That being said, I’m not hostile to Morrison’s writing overall, just the idea that this is something revolutionary or medium-specific. But I should probably shut up until I’ve read the story, just in case I’m making a fool of myself.

  4. ryanholmberg says:

    Thanks for this Gravett article link. I think it’s one of the better articles on the subject. One thing I find perplexing, however, is the fact that the head-to-head debate (Gibbons vs. Cooke) is conducted largely on formalist terms (which looks better), whereas the art historical literature on Lichtenstein at this point (Hal Foster, Michael Lobel, Graham Bader) deals with a far wider set of issues. Cooke does not represent the best of Lichtenstein’s defense.

  5. You probably need to be as immersed in this shit as I am to detect the distinctions I’m trying to make regarding the kinds of optimism offered by mass geek entertainments, and god bless you for not being, but I wouldn’t say The Avengers is what he’s looking for. The movie Marvel Universe is a pretty rigorously sci-fi thing, because to contemporary geeks, SF is SERIOUS BUSINESS. Magic fueled by the power of positive thinking wouldn’t fly.

    (Not that I’d hold up Action 18 as something as an example of comics’ singular power or anything, mind you.)

  6. Tim Hodler says:

    Ha! Okay. Well, wait until your daughter’s a few years older and discovers My Little Pony and we’ll talk again.

  7. Eric Reynolds says:

    Morrison is baffling to me, but Tim, I’m up for a My Little Pony conversation any time.

  8. patrick ford says:

    Maybe what Sean is talking about is the really absurd modern notion that super heroes have to be “believable” in order to be taken seriously.
    One example I’ve been exposed to is super hero fans being really disturbed by Galactus having a big “G” on his armor. Their thought is he’s not from Earth and so he wouldn’t have a “G” on his armor. If you point out the story has a guy in it that can stretch and another guy who is on fire they will say they can accept all that, but the “G” is just too much. It upsets their “suspension of belief.”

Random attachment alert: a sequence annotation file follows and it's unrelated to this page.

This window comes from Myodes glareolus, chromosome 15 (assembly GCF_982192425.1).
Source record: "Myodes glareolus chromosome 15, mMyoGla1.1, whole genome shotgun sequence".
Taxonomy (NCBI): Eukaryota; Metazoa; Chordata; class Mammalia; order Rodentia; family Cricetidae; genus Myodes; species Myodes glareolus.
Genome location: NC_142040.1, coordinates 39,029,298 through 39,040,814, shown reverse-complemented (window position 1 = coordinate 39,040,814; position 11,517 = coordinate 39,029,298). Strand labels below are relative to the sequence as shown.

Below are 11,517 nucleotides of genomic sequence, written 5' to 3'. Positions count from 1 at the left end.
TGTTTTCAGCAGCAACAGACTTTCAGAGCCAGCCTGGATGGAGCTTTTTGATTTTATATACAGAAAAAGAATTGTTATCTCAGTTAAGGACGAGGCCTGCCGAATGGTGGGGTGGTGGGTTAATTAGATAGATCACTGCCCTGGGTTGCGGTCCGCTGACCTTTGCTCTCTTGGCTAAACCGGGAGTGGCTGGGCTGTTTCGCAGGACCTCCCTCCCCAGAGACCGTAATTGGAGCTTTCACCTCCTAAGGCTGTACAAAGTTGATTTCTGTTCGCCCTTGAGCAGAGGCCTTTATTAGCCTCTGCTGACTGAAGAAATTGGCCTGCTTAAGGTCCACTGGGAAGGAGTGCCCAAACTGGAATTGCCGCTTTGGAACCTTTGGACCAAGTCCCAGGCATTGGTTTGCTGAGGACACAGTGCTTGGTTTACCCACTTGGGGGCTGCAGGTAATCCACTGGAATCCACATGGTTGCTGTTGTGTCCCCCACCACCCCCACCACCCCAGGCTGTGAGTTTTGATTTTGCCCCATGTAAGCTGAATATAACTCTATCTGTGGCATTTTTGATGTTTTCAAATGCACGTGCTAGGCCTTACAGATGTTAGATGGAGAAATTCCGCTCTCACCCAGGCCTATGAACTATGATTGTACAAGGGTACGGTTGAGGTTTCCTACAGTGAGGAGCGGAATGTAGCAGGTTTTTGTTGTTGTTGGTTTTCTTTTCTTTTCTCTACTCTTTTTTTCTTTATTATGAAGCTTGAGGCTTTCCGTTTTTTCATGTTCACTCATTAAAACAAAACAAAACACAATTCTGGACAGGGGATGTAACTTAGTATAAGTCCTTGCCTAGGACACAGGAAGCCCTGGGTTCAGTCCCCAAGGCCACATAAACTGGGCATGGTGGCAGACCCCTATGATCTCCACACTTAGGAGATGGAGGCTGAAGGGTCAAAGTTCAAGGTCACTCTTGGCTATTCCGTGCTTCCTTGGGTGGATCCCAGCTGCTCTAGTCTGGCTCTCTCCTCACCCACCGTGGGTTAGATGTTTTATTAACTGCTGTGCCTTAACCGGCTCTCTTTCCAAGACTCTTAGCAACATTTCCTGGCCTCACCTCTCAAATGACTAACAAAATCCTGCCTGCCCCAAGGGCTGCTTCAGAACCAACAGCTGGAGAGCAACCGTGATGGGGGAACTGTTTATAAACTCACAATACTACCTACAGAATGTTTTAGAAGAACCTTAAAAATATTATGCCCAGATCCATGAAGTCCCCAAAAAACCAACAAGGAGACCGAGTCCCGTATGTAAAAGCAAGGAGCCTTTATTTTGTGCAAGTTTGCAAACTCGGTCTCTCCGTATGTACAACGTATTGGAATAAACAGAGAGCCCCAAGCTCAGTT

What that means is when they read a super hero story they need to be able to think it could really be happening (why? who knows?). The favorite word of these people is verisimilitude, because it sounds serious.
    The guy who ran the comic book shop where I used to order comics once told me he didn’t like The Spirit because the thought Will Eisner was “Making fun of the Shadow.”
    C.C. Beck had this all figured out back in 1974:

  9. Tim Hodler says:

    My daughter’s favorite is Rainbow Dash, which has led to lots of “very fast” running from one end of the house to the other while my wife and I pretend to be amazed.

  10. Lightning Lord says:

    Verisimilitude is important to the wrong sections of the tabletop gaming world – they love the idea that the rules aren’t abstractions and part of a game, but rather the actual physics of the fictional universe. It’s pretty insufferable.

  11. Lightning Lord says:

    Pretend? When my son runs like that I’m legitimately impressed!

  12. Paul Slade says:

    That already sounds like more fun than anything Marvel or DC have put out in the past decade.

  13. Strangefate says:

    But isn’t Doctor Who really big right now on TV and that’s positively drenched in squishy positivity, raw appeal to emotion, magical silliness, a total lack of concern for any kind of realism in the presentation of its sci-fi/fantasy elements, and full of knowing winks to the audience? It’s certainly not treated as ‘serious bidness’. Magic fueled by positive thinking is frankly right up modern Doctor Who’s alley IMO.

    Really, I think that mentality plagues comics more than other mediums, not less. Morrison is relentless in his boosterism for comics, which is fine, but I agree that this comment doesn’t fly for me. If anything, comics, particularly the mainstream kind, seem more restrained in what they can do than a lot of other mediums, especially prose and film.